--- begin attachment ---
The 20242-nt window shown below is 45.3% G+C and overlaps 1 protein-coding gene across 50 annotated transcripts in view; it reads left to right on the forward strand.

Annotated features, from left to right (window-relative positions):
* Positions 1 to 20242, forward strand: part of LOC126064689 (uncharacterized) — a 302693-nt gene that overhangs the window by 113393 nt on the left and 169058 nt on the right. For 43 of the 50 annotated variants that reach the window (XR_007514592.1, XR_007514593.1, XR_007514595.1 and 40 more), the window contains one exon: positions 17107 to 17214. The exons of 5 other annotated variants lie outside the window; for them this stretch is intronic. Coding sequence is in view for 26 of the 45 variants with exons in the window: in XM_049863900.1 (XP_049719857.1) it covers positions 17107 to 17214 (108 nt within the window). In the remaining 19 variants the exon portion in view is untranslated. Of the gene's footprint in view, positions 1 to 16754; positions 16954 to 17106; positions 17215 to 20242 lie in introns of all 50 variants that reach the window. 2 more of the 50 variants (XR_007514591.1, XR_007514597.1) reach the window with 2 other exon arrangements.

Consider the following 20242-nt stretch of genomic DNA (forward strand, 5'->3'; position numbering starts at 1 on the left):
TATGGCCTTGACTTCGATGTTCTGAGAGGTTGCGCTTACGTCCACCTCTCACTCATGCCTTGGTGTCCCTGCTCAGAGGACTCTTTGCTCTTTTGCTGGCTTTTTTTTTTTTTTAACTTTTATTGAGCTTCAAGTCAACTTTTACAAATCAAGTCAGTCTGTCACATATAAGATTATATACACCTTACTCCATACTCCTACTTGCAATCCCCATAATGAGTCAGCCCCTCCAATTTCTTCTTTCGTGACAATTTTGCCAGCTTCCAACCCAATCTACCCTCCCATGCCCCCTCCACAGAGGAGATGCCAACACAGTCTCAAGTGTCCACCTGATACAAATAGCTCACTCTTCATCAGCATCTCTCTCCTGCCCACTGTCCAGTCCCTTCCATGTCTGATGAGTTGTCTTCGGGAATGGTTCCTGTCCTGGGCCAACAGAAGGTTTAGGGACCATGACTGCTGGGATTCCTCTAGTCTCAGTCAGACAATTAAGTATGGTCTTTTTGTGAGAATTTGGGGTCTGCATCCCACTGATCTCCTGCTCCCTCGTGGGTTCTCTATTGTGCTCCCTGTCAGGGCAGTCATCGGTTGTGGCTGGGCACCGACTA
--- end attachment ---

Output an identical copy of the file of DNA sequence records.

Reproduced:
The 20242-nt window shown below is 45.3% G+C and overlaps 1 protein-coding gene across 50 annotated transcripts in view; it reads left to right on the forward strand.

Annotated features, from left to right (window-relative positions):
* Positions 1 to 20242, forward strand: part of LOC126064689 (uncharacterized) — a 302693-nt gene that overhangs the window by 113393 nt on the left and 169058 nt on the right. For 43 of the 50 annotated variants that reach the window (XR_007514592.1, XR_007514593.1, XR_007514595.1 and 40 more), the window contains one exon: positions 17107 to 17214. The exons of 5 other annotated variants lie outside the window; for them this stretch is intronic. Coding sequence is in view for 26 of the 45 variants with exons in the window: in XM_049863900.1 (XP_049719857.1) it covers positions 17107 to 17214 (108 nt within the window). In the remaining 19 variants the exon portion in view is untranslated. Of the gene's footprint in view, positions 1 to 16754; positions 16954 to 17106; positions 17215 to 20242 lie in introns of all 50 variants that reach the window. 2 more of the 50 variants (XR_007514591.1, XR_007514597.1) reach the window with 2 other exon arrangements.

Consider the following 20242-nt stretch of genomic DNA (forward strand, 5'->3'; position numbering starts at 1 on the left):
TATGGCCTTGACTTCGATGTTCTGAGAGGTTGCGCTTACGTCCACCTCTCACTCATGCCTTGGTGTCCCTGCTCAGAGGACTCTTTGCTCTTTTGCTGGCTTTTTTTTTTTTTTAACTTTTATTGAGCTTCAAGTCAACTTTTACAAATCAAGTCAGTCTGTCACATATAAGATTATATACACCTTACTCCATACTCCTACTTGCAATCCCCATAATGAGTCAGCCCCTCCAATTTCTTCTTTCGTGACAATTTTGCCAGCTTCCAACCCAATCTACCCTCCCATGCCCCCTCCACAGAGGAGATGCCAACACAGTCTCAAGTGTCCACCTGATACAAATAGCTCACTCTTCATCAGCATCTCTCTCCTGCCCACTGTCCAGTCCCTTCCATGTCTGATGAGTTGTCTTCGGGAATGGTTCCTGTCCTGGGCCAACAGAAGGTTTAGGGACCATGACTGCTGGGATTCCTCTAGTCTCAGTCAGACAATTAAGTATGGTCTTTTTGTGAGAATTTGGGGTCTGCATCCCACTGATCTCCTGCTCCCTCGTGGGTTCTCTATTGTGCTCCCTGTCAGGGCAGTCATCGGTTGTGGCTGGGCACCGACTA